(And although it’s easy to paint Governor Brownback as the baddie here, I am willing to accept that he had no knowledge of all this before the shit hit the fan, if only because I’ve never worked with anyone above a managerial level who could pick Twitter out of a police lineup.)

The reason this entire exchange went to hell was that Jones-Sontag didn’t see Emma Sullivan as a constituent. Despite the fact that Sullivan is of voting age and a concerned, informed citizen of Kansas, Jones-Sontag saw her as a little girl who needed scolding for sassing her elders and treated her as such.

If the governor’s office had looked past the crude-ish language and contacted Sullivan directly, they might have learned that, for instance, she was frustrated by Brownback’s recent veto of public arts funding for the entire state, and that she wanted to bring it up while she had the chance to talk with him but was afraid that Youth in Government would punish her for asking a controversial question while everyone else was asking more superficial ones. I mean, holy crap. Those are significant issues, worthy of discussion–if you’re willing to see someone as an adult human being, “#heblowsalot” notwithstanding, and engage her thusly.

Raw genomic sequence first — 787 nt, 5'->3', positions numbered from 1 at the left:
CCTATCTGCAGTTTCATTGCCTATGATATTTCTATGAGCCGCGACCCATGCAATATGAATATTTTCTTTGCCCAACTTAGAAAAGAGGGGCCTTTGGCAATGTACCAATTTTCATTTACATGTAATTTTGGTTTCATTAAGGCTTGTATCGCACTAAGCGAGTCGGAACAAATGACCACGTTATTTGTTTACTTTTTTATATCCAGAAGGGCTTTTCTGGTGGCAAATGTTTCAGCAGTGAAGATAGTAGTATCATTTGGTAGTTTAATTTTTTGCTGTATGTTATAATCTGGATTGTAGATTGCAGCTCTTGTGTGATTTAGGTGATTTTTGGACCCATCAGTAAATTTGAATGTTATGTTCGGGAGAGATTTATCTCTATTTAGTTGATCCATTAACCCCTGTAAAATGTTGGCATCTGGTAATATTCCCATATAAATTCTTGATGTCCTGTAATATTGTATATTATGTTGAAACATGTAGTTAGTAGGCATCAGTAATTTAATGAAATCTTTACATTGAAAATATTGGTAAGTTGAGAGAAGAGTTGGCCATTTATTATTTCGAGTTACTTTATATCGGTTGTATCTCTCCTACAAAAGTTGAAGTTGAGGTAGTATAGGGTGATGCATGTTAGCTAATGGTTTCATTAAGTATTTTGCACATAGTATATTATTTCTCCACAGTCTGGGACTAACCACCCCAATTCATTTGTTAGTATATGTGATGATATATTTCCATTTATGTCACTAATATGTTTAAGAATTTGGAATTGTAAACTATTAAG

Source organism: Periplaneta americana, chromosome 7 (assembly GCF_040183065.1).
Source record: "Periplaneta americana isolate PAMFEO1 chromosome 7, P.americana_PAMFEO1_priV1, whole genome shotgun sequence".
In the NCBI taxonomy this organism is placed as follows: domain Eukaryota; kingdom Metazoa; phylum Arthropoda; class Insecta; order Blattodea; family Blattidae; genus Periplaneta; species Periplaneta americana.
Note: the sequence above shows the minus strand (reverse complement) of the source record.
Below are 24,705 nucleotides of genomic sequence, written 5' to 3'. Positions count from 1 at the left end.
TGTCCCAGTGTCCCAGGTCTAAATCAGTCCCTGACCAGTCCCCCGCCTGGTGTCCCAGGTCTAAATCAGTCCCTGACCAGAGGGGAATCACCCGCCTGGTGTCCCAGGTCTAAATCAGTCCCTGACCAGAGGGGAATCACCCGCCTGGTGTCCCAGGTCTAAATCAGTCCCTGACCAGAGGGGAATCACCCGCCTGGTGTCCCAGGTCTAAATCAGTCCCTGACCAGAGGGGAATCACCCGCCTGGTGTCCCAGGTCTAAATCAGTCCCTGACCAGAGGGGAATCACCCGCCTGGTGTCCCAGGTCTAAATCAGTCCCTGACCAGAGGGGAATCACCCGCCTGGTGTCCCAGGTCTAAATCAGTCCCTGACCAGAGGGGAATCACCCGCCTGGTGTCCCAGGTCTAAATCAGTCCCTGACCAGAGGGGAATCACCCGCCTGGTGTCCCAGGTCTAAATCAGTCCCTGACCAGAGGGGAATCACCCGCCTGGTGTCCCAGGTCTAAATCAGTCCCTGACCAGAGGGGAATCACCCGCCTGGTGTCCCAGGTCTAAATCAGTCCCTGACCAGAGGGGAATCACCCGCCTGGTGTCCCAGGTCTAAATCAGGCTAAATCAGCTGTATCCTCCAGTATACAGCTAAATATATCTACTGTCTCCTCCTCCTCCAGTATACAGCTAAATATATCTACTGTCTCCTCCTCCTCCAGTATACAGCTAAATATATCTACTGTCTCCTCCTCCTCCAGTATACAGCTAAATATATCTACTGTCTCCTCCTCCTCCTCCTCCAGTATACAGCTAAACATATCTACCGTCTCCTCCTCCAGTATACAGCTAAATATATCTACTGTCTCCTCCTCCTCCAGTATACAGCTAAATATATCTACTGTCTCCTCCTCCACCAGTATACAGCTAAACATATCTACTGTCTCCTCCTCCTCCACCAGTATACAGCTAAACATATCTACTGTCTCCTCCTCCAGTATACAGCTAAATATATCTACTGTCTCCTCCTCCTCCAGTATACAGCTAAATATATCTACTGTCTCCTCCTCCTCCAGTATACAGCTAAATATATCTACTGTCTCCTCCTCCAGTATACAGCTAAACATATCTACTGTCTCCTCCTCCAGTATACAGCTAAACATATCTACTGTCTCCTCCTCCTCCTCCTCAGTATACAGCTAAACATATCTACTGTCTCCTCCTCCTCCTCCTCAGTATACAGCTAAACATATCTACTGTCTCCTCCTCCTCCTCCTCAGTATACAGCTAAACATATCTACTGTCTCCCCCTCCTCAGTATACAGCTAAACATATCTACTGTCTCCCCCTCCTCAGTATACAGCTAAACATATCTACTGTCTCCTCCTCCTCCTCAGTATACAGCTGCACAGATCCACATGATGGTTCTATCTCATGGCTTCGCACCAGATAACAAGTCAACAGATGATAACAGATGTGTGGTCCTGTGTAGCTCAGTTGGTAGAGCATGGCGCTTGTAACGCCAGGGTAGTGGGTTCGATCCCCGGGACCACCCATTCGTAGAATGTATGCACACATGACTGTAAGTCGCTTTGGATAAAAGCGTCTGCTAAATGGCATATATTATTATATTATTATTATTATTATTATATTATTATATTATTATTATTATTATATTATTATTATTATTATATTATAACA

Taking Sullivan seriously would have been a great opportunity to address those issues, not to mention great publicity for handling the situation well and being respectful of a young constituent. Instead, they treated her like a stupid teenager and drew more attention to all of it than would have come if they’d just let it slide. Well fielded.

Oh, and 3. You tattled to her school. That is the one action you took. Seriously. Seriously? This is what they teach you in PR school? Or did you sleep through the section on recognizing and communicating with your publics? Man, kids these days, amiright?

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9 Responses to Emma Sullivan vs. Sam Brownback: A marketing case study

  1. LeftSidePositive says:

    His Highness will only speak with if you bow to him first,

    I was going too fast and accidentally read this as “His Highness will only speak with if you blow him first,” which I find both disturbing and strangely hilarious…

  2. EG says:

    she was frustrated by Brownback’s recent veto of public arts funding for the entire state, and that she wanted to bring it up while she had the chance to talk with him but was afraid that Youth in Government would punish her for asking a controversial question while everyone else was asking more superficial ones.